Park Dental Doctor, Patients Part of Cracked Teeth Research ProjectMay 08, 2017
Since starting with Park Dental in 1985, I have had the pleasure to work with a variety of patients and fellow dentists. However, one of the most rewarding aspects of my work has been my involvement in research. After starting with a study involving root canal treatment, I am now involved in a study evaluating cracks in teeth. While I greatly enjoy participating in research, these studies more importantly benefit the patients at Park Dental (including right here in St. Louis Park), leading to an overall higher quality of care.
The goal of our current study through the National Dental Practice-Based Research Network (NDPBRN) is to try and determine which cracks in teeth will become worse and require treatment and which cracks can be monitored over time without treatment. At the moment, the dental community does not have as good an understanding of this question as we would like. Nonetheless, by working together with other dentists across the United States, I hope to eventually be able to tell patients with much more predictability that a particular tooth with these conditions will end up breaking and/or needing root canal treatment if a crown is not placed.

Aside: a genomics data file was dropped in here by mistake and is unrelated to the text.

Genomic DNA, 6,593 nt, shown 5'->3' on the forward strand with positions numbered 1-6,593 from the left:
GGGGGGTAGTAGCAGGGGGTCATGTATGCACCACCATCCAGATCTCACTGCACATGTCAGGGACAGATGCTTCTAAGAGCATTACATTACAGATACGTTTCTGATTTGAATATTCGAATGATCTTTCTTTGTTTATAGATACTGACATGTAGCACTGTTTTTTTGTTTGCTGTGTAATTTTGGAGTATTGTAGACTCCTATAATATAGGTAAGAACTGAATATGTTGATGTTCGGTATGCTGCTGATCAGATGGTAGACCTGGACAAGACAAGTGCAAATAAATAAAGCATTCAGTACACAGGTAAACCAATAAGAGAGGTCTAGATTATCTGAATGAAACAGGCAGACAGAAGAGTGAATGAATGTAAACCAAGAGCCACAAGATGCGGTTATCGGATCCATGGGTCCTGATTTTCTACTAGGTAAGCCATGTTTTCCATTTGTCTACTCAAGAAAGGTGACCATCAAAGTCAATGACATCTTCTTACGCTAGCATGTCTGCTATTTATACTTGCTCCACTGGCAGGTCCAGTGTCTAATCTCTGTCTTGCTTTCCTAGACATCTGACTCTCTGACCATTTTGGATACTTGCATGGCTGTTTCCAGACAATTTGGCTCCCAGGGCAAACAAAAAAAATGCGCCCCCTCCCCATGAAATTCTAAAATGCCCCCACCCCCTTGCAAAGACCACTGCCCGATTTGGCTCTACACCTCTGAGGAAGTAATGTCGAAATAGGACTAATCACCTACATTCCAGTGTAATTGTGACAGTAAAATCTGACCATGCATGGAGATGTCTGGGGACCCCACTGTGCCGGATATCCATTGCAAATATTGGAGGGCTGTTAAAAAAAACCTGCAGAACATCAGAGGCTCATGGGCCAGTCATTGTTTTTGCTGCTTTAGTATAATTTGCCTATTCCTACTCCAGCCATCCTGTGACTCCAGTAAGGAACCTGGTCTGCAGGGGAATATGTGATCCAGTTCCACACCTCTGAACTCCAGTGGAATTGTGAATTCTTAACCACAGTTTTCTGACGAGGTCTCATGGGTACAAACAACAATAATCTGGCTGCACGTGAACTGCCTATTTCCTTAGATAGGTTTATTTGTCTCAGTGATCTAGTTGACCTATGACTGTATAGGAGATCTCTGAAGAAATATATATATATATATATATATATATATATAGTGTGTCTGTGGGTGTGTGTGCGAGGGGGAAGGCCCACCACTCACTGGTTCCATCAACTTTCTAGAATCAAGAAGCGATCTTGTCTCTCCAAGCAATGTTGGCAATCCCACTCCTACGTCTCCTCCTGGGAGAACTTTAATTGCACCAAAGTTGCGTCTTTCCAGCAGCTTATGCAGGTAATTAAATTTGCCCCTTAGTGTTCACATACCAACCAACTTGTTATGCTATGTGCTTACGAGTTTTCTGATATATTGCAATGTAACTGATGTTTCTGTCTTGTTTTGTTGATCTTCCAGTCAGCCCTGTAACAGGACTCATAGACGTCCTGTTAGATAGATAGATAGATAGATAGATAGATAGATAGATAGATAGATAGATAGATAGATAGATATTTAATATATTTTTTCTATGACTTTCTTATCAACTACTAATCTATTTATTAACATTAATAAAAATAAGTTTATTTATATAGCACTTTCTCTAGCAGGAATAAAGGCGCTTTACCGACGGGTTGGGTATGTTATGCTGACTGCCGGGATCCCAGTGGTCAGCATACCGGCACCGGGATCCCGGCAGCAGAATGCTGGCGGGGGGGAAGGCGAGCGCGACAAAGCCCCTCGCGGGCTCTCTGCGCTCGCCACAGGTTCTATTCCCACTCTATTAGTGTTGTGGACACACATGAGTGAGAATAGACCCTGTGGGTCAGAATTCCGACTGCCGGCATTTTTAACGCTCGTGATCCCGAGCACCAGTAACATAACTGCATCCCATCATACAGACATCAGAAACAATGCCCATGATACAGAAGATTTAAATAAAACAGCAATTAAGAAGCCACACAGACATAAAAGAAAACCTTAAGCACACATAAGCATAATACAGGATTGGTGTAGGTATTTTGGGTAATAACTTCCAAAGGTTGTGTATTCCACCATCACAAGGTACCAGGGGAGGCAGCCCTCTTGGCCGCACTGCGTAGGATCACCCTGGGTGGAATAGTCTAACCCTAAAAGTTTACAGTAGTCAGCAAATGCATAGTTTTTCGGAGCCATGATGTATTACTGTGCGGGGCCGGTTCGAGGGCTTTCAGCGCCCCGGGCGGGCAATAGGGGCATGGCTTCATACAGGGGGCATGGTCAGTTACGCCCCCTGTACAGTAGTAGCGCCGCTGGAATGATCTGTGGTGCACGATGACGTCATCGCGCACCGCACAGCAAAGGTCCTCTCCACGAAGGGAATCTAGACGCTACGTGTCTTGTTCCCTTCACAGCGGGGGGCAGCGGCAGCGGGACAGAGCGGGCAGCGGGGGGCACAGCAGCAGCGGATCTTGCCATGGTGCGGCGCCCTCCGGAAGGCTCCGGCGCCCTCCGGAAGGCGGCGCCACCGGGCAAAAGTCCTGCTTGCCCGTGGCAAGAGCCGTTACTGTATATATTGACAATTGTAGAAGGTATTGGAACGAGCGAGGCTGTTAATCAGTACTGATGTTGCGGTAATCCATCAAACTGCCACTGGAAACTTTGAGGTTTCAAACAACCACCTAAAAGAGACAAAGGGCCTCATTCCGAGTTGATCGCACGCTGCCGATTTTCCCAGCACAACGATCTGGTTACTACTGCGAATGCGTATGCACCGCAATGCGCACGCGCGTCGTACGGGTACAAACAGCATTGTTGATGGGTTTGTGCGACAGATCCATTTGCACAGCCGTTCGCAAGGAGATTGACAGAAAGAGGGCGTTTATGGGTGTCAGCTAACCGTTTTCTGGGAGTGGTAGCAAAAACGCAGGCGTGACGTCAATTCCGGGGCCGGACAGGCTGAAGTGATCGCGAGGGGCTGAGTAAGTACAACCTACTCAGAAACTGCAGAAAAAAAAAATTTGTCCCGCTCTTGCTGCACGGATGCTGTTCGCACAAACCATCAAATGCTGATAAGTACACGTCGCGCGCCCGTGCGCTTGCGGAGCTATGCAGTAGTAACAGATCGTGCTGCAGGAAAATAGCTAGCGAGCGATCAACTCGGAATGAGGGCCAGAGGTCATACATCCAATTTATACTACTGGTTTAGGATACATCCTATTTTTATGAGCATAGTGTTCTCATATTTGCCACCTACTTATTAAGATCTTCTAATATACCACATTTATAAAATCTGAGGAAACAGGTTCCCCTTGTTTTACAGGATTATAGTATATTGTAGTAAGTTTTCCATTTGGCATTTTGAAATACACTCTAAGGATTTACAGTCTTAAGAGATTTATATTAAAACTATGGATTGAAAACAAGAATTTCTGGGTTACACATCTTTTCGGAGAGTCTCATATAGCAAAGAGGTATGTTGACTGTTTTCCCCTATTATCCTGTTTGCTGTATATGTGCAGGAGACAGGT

Ultimately, this work could not be done without the help of my loyal patients. I currently have 20 patients with visible cracks present on a tooth at my St. Louis Park practice enrolled in the study, all of which have been more than willing to participate. With their help, we will be able to advance as a dental community.
While I definitely enjoy the satisfaction of completing research and having the opportunity to travel with my colleagues to places like Brazil to present our work, in the end, the other Park Dental doctors and I participate in research to benefit you, our patients. By being patients at a dental group that participates in research, our patients know they are receiving up-to-date care. Not only will the research immediately benefit the patient, but it will also benefit many generations to come.
If you’d like to learn more about my research, please visit the study overview page on the National Institute of Health website.